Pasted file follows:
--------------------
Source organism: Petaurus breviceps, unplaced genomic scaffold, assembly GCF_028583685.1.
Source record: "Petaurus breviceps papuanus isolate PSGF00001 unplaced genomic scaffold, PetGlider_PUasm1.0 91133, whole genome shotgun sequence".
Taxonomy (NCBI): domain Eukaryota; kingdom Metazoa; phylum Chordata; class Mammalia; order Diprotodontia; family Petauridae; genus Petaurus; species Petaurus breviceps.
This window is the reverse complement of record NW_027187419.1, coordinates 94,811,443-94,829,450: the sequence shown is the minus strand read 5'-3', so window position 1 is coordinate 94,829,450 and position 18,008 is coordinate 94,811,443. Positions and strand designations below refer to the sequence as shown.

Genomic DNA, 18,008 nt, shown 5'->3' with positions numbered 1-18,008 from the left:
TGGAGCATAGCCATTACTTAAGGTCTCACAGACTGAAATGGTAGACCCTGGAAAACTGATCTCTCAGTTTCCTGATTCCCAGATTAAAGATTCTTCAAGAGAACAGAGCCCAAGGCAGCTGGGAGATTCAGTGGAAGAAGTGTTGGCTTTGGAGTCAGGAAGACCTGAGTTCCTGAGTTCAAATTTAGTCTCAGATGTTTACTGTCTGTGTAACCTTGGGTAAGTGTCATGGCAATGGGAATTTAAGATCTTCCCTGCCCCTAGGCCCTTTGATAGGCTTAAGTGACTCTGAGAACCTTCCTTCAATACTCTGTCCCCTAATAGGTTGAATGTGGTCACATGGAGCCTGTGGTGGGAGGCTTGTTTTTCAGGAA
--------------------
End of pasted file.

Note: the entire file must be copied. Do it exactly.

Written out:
Source organism: Petaurus breviceps, unplaced genomic scaffold, assembly GCF_028583685.1.
Source record: "Petaurus breviceps papuanus isolate PSGF00001 unplaced genomic scaffold, PetGlider_PUasm1.0 91133, whole genome shotgun sequence".
Taxonomy (NCBI): domain Eukaryota; kingdom Metazoa; phylum Chordata; class Mammalia; order Diprotodontia; family Petauridae; genus Petaurus; species Petaurus breviceps.
This window is the reverse complement of record NW_027187419.1, coordinates 94,811,443-94,829,450: the sequence shown is the minus strand read 5'-3', so window position 1 is coordinate 94,829,450 and position 18,008 is coordinate 94,811,443. Positions and strand designations below refer to the sequence as shown.

Genomic DNA, 18,008 nt, shown 5'->3' with positions numbered 1-18,008 from the left:
TGGAGCATAGCCATTACTTAAGGTCTCACAGACTGAAATGGTAGACCCTGGAAAACTGATCTCTCAGTTTCCTGATTCCCAGATTAAAGATTCTTCAAGAGAACAGAGCCCAAGGCAGCTGGGAGATTCAGTGGAAGAAGTGTTGGCTTTGGAGTCAGGAAGACCTGAGTTCCTGAGTTCAAATTTAGTCTCAGATGTTTACTGTCTGTGTAACCTTGGGTAAGTGTCATGGCAATGGGAATTTAAGATCTTCCCTGCCCCTAGGCCCTTTGATAGGCTTAAGTGACTCTGAGAACCTTCCTTCAATACTCTGTCCCCTAATAGGTTGAATGTGGTCACATGGAGCCTGTGGTGGGAGGCTTGTTTTTCAGGAA